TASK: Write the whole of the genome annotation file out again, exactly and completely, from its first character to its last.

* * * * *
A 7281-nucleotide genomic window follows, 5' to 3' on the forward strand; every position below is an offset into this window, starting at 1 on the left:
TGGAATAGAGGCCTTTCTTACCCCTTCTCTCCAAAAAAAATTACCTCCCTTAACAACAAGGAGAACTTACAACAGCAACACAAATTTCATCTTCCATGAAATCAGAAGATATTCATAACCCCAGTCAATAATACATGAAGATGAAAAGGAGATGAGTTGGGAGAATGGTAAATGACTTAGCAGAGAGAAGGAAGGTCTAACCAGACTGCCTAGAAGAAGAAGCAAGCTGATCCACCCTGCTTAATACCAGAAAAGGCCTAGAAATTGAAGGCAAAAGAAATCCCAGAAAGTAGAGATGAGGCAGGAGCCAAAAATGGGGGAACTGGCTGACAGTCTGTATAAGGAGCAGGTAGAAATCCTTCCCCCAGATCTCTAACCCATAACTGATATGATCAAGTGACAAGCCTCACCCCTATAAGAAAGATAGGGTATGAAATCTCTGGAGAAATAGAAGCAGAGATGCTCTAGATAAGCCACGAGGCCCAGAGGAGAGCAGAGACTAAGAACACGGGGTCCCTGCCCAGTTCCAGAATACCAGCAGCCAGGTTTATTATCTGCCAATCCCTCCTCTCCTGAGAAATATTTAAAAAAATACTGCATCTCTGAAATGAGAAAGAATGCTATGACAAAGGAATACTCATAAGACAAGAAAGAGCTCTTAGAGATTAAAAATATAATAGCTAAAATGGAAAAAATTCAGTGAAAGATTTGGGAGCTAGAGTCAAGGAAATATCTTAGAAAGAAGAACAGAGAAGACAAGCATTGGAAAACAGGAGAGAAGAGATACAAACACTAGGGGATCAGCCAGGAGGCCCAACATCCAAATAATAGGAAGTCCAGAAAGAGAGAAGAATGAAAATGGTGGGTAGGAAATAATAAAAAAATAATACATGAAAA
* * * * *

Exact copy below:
A 7281-nucleotide genomic window follows, 5' to 3' on the forward strand; every position below is an offset into this window, starting at 1 on the left:
TGGAATAGAGGCCTTTCTTACCCCTTCTCTCCAAAAAAAATTACCTCCCTTAACAACAAGGAGAACTTACAACAGCAACACAAATTTCATCTTCCATGAAATCAGAAGATATTCATAACCCCAGTCAATAATACATGAAGATGAAAAGGAGATGAGTTGGGAGAATGGTAAATGACTTAGCAGAGAGAAGGAAGGTCTAACCAGACTGCCTAGAAGAAGAAGCAAGCTGATCCACCCTGCTTAATACCAGAAAAGGCCTAGAAATTGAAGGCAAAAGAAATCCCAGAAAGTAGAGATGAGGCAGGAGCCAAAAATGGGGGAACTGGCTGACAGTCTGTATAAGGAGCAGGTAGAAATCCTTCCCCCAGATCTCTAACCCATAACTGATATGATCAAGTGACAAGCCTCACCCCTATAAGAAAGATAGGGTATGAAATCTCTGGAGAAATAGAAGCAGAGATGCTCTAGATAAGCCACGAGGCCCAGAGGAGAGCAGAGACTAAGAACACGGGGTCCCTGCCCAGTTCCAGAATACCAGCAGCCAGGTTTATTATCTGCCAATCCCTCCTCTCCTGAGAAATATTTAAAAAAATACTGCATCTCTGAAATGAGAAAGAATGCTATGACAAAGGAATACTCATAAGACAAGAAAGAGCTCTTAGAGATTAAAAATATAATAGCTAAAATGGAAAAAATTCAGTGAAAGATTTGGGAGCTAGAGTCAAGGAAATATCTTAGAAAGAAGAACAGAGAAGACAAGCATTGGAAAACAGGAGAGAAGAGATACAAACACTAGGGGATCAGCCAGGAGGCCCAACATCCAAATAATAGGAAGTCCAGAAAGAGAGAAGAATGAAAATGGTGGGTAGGAAATAATAAAAAAATAATACATGAAAA